HAIRSPRAY (Book by Mark O'Donnell & Thomas Meehan, music by Marc Shaiman, lyrics by Scott Whittman & Marc Shaiman)
Our Lady's Abingdon
12-14 February 2019
Full credit to the members of the cast and crew for staging this challenging show, yet it was a somewhat strange choice. Hairspray takes place in a very particular historical setting, the USA in the early sixties, and has as its background the racial segregation of that time. Although the production tries to cast the underlying message of the show in terms of universal values of 'tolerance' and 'acceptance', the specific social circumstances of America in the 1960s, and the powerful sense of place engendered by the music and dress of the time, somewhat undermine that universalism. It therefore runs a risk of becoming a period piece. One work-around is to emphasise, instead, the fun and and fantastical nature of the storyline, and to aim the production's focus on the music, undoubtedly the show's strongest suite. I'm glad that director Dr Elizabeth Lawson chose to do so.
The plot follows the fortunes of schoolgirl Tracy Turnblad (a great performance by Isobel Morris) who desperately wishes to appear on TV in The Corny Collins Show (the show's groovy eponymous star played by Endre Bessenyei). She makes it there and is smitten by the show's heart-throb Link Larkin (Freddie Lee in show-stopping vocal form, especially in the number 'Without Love'). Along the way Tracy comes up against the show's wicked producer Velma Von Tussle (Eve Wright as the ghost of Joan Crawford come back to life) and her daughter Amber Von Tussle (Isabella Allen, convincing as the jealous, petty, pouty, spiteful, rival for Link's affections).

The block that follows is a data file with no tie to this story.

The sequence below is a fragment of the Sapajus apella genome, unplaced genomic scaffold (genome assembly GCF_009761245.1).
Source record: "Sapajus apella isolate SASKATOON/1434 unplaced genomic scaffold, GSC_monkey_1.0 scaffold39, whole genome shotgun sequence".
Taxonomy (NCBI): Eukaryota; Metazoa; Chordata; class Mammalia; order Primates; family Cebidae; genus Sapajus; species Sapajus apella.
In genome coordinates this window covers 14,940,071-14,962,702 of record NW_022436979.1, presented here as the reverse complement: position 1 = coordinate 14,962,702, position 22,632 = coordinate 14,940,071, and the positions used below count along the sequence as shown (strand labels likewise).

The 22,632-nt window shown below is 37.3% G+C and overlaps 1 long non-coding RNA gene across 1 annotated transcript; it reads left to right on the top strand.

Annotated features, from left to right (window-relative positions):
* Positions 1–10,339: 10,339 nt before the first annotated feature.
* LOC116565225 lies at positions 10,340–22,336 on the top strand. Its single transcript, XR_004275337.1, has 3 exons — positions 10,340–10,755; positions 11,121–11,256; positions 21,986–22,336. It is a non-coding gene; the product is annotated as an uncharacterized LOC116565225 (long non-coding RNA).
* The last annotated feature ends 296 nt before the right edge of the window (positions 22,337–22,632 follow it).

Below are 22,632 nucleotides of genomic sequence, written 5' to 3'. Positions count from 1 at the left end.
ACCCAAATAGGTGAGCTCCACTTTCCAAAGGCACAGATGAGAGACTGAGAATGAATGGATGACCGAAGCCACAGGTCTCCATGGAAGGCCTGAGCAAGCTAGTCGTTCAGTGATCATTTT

The plots twists and turns in quite unbelievably ways, and by the beginning of the second act, half the cast are in the women's penitentiary, singing the number The Big Doll House, which was a great way to get things going again after the interval. Other individual performances in particular that caught the audience's notice were Scott Burgess Martos, padded out as as Edna Turnblad, Tracy's plus-size mother, and Ellie Chan as the larger than life Motormouth Maybelle. Zephyr Acworth and Enya Hagan also impressed as Seaweed Stubbs and Little Inez
This was a show with a large cast and some big chorus numbers, and the dozens of students each deserve congratulations for their part in some slickly choreographed pieces (as well as some efficient entrances and exits). The performance space itself was not that big. The space was further reduced by the choice to divide the main stage into two locations: the Turnblad household and the TV studio. Accommodating up to sixty actors on stage in such a restricted environment was challenging, but Elizabeth Lawson blocked things so that it never seemed crowded. The construction of a balcony to give a split level both eased the on-stage population density and gave the musical dance numbers a welcome extra dimension. Credit also due to Miss Page for the choreography.
Praise is also due to the show band, who handled some extremely challenging musical pieces with a smoothness and professional sound that belied their years. The music was the core appeal of the show, with a string of great songs, so having such a strong instrumental ensemble as the motor beneath the bonnet was a a great asset for everyone. Well done to musical director Neil Farrow for pulling it all together in a small and overcrowded minstrel's gallery above the stage.
Photo credit: OLA
About the Author
Mike Lord has been involved with amateur theatre for over twenty years, mainly as an actor but also, more recently, as a director.
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